South Carolina Rep. Joe Wilson (R) said he doesn't support his state party chairwoman's push to have the GOP convention moved out of Florida as punishment for the date of its 2012 primary.

Florida's presidential primary is currently set for late January of next year, placing it before the traditional lead off states: Iowa, New Hampshire and South Carolina.

"If Florida refuses to move its primary date into compliance with RNC rules, I am respectfully requesting that the Committee convene a special task force to select a new site for the 2012 Convention outside the state of Florida," Karen Floyd, chairwoman of the South Carolina GOP, said in a letter to the Republican National Committee.

Her comments were echoed by Iowa GOP Chairman Matt Strawn, who on Thursday called for a "re-opening of the process to select the site of the 2012 RNC Convention" if Florida's primary remains in January. 

Wilson insisted he doesn't want to see Florida usurp South Carolina's traditional position.

"I'm very much in favor of South Carolina retaining its first-in-the-South position," the congressman told The Ballot Box Thursday. "We need to maintain the current schedule of Iowa, New Hampshire and South Carolina."

Wilson said some punitive measures should be considered, but not shifting the convention to a different state.

"I would actually favor us moving our date before I would do any retaliation," he said. "There should be pressure put [on Florida], but the bottom line is that the Republican Party of Florida should see that it's in the interests of the country, and for the party, that the current system be in place."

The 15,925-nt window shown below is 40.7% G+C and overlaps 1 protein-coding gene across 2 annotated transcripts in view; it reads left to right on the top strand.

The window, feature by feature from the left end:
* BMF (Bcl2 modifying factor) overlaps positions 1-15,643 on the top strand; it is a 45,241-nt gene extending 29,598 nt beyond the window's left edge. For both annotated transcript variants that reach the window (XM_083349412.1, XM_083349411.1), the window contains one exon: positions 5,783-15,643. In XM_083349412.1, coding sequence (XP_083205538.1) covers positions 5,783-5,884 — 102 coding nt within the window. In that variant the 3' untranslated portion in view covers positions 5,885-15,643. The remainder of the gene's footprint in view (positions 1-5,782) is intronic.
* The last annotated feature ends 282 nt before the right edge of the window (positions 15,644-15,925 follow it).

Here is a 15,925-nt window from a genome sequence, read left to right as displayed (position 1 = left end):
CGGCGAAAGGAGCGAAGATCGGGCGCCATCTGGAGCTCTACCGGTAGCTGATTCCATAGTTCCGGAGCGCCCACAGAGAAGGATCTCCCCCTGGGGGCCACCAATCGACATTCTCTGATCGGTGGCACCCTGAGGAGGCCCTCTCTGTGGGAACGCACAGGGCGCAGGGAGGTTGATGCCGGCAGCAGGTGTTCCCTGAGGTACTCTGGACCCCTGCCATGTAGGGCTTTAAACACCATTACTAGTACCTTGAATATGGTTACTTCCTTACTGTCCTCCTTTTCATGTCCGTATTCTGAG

The Iowa caucuses are currently slated to be held in February 2012 and have traditionally marked the beginning of the presidential nominating campaign. Florida is supposed to wait until early March to hold its vote, but has kept it slated for January, which is the same month it held it in 2008.

Florida's move last cycle caused a frontloading of the primary calendar, which Wilson said disrupted the rhythm of the campaign. "It made it very difficult for the candidates because of the Christmas activities to focus on the campaign," he said. "The schedule we have now, which would be in February, is much preferable to me."

There is the possibility this scheduling conflict will be resolved peacefully. Florida GOP Chairman Dave Bitner issued a statement Thursday encouraging state lawmakers to move into compliance with the RNC rules. "We all agree that moving the primary into late February, making Florida fifth on the calendar, would sufficiently meet both criteria," Bitner said, "I remain optimistic and committed to continuing to work with the Legislature and the RNC to resolve this issue."

On Friday, Floyd dismissed Bitner's remarks.

"What Florida is suggesting now is akin to being pulled over for going 90 miles per hour in a 60 mile per hour zone, and telling the police that you are willing to slow down to 70. Rules are rules, and hopefully my colleagues at the RNC will reject this idea on its face, and continue to insist upon tough and meaningful sanctions that could include the loss of the convention," she said in a statement.

"The RNC cannot endorse -- even tacitly -- the idea of Florida holding its contest any time before March 6. Doing so sends a terrible message to other states that legislative temper tantrums will be rewarded rather than punished -- and it flies in the face of everything we believe in as a Party about the rule of law."

--Shane D'Aprile contributed to this report.

--Updated at 7:03 p.m.